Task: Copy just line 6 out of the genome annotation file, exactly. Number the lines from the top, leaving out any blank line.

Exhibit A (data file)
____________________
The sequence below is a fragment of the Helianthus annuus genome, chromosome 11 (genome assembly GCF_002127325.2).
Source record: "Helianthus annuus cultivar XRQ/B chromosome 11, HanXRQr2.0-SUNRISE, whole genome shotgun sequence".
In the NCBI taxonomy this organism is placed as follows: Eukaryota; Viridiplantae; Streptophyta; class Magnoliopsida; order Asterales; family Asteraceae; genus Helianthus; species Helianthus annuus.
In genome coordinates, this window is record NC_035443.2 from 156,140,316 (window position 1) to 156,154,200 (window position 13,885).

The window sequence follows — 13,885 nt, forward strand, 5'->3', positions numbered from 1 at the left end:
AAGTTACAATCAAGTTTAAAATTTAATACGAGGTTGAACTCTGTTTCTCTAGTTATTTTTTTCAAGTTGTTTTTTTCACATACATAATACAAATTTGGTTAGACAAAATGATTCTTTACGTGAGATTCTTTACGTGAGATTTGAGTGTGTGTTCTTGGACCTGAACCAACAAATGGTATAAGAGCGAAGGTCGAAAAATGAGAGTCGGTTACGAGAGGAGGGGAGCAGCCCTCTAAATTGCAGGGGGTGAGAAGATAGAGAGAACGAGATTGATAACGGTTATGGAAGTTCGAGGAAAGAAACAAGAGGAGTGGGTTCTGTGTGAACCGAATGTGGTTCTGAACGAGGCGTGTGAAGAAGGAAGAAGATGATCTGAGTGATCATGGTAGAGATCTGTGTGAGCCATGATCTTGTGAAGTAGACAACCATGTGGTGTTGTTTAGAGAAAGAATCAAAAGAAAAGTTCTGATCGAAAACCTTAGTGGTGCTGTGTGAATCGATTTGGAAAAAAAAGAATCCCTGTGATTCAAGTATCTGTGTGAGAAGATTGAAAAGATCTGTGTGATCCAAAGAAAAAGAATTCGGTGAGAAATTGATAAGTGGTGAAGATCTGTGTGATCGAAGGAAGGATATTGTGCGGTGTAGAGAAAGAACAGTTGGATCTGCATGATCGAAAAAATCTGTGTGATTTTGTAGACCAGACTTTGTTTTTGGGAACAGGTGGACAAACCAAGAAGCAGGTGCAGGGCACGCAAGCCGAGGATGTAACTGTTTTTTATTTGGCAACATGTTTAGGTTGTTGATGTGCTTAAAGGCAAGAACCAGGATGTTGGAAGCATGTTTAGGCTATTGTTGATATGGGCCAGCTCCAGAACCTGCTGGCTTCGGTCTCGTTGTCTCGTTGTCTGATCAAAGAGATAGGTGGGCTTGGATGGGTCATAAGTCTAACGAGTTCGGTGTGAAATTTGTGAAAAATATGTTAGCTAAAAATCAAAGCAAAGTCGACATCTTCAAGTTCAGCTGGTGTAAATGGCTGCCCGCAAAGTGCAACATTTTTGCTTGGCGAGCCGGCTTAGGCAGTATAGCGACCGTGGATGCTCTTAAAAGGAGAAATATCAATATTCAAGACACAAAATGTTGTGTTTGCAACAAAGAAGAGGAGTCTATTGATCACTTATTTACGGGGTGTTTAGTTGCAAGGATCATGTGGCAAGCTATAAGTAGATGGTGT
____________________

AAGTTACAATCAAGTTTAAAATTTAATACGAGGTTGAACTCTGTTTCTCTAGTTATTTTTTTCAAGTTGTTTTTTTCACATACATAATACAAATTTGGTTAGACAAAATGATTCTTTACGTGAGATTCTTTACGTGAGATTTGAGTGTGTGTTCTTGGACCTGAACCAACAAATGGTATAAGAGCGAAGGTCGAAAAATGAGAGTCGGTTACGAGAGGAGGGGAGCAGCCCTCTAAATTGCAGGGGGTGAGAAGATAGAGAGAACGAGATTGATAACGGTTATGGAAGTTCGAGGAAAGAAACAAGAGGAGTGGGTTCTGTGTGAACCGAATGTGGTTCTGAACGAGGCGTGTGAAGAAGGAAGAAGATGATCTGAGTGATCATGGTAGAGATCTGTGTGAGCCATGATCTTGTGAAGTAGACAACCATGTGGTGTTGTTTAGAGAAAGAATCAAAAGAAAAGTTCTGATCGAAAACCTTAGTGGTGCTGTGTGAATCGATTTGGAAAAAAAAGAATCCCTGTGATTCAAGTATCTGTGTGAGAAGATTGAAAAGATCTGTGTGATCCAAAGAAAAAGAATTCGGTGAGAAATTGATAAGTGGTGAAGATCTGTGTGATCGAAGGAAGGATATTGTGCGGTGTAGAGAAAGAACAGTTGGATCTGCATGATCGAAAAAATCTGTGTGATTTTGTAGACCAGACTTTGTTTTTGGGAACAGGTGGACAAACCAAGAAGCAGGTGCAGGGCACGCAAGCCGAGGATGTAACTGTTTTTTATTTGGCAACATGTTTAGGTTGTTGATGTGCTTAAAGGCAAGAACCAGGATGTTGGAAGCATGTTTAGGCTATTGTTGATATGGGCCAGCTCCAGAACCTGCTGGCTTCGGTCTCGTTGTCTCGTTGTCTGATCAAAGAGATAGGTGGGCTTGGATGGGTCATAAGTCTAACGAGTTCGGTGTGAAATTTGTGAAAAATATGTTAGCTAAAAATCAAAGCAAAGTCGACATCTTCAAGTTCAGCTGGTGTAAATGGCTGCCCGCAAAGTGCAACATTTTTGCTTGGCGAGCCGGCTTAGGCAGTATAGCGACCGTGGATGCTCTTAAAAGGAGAAATATCAATATTCAAGACACAAAATGTTGTGTTTGCAACAAAGAAGAGGAGTCTATTGATCACTTATTTACGGGGTGTTTAGTTGCAAGGATCATGTGGCAAGCTATAAGTAGATGGTGT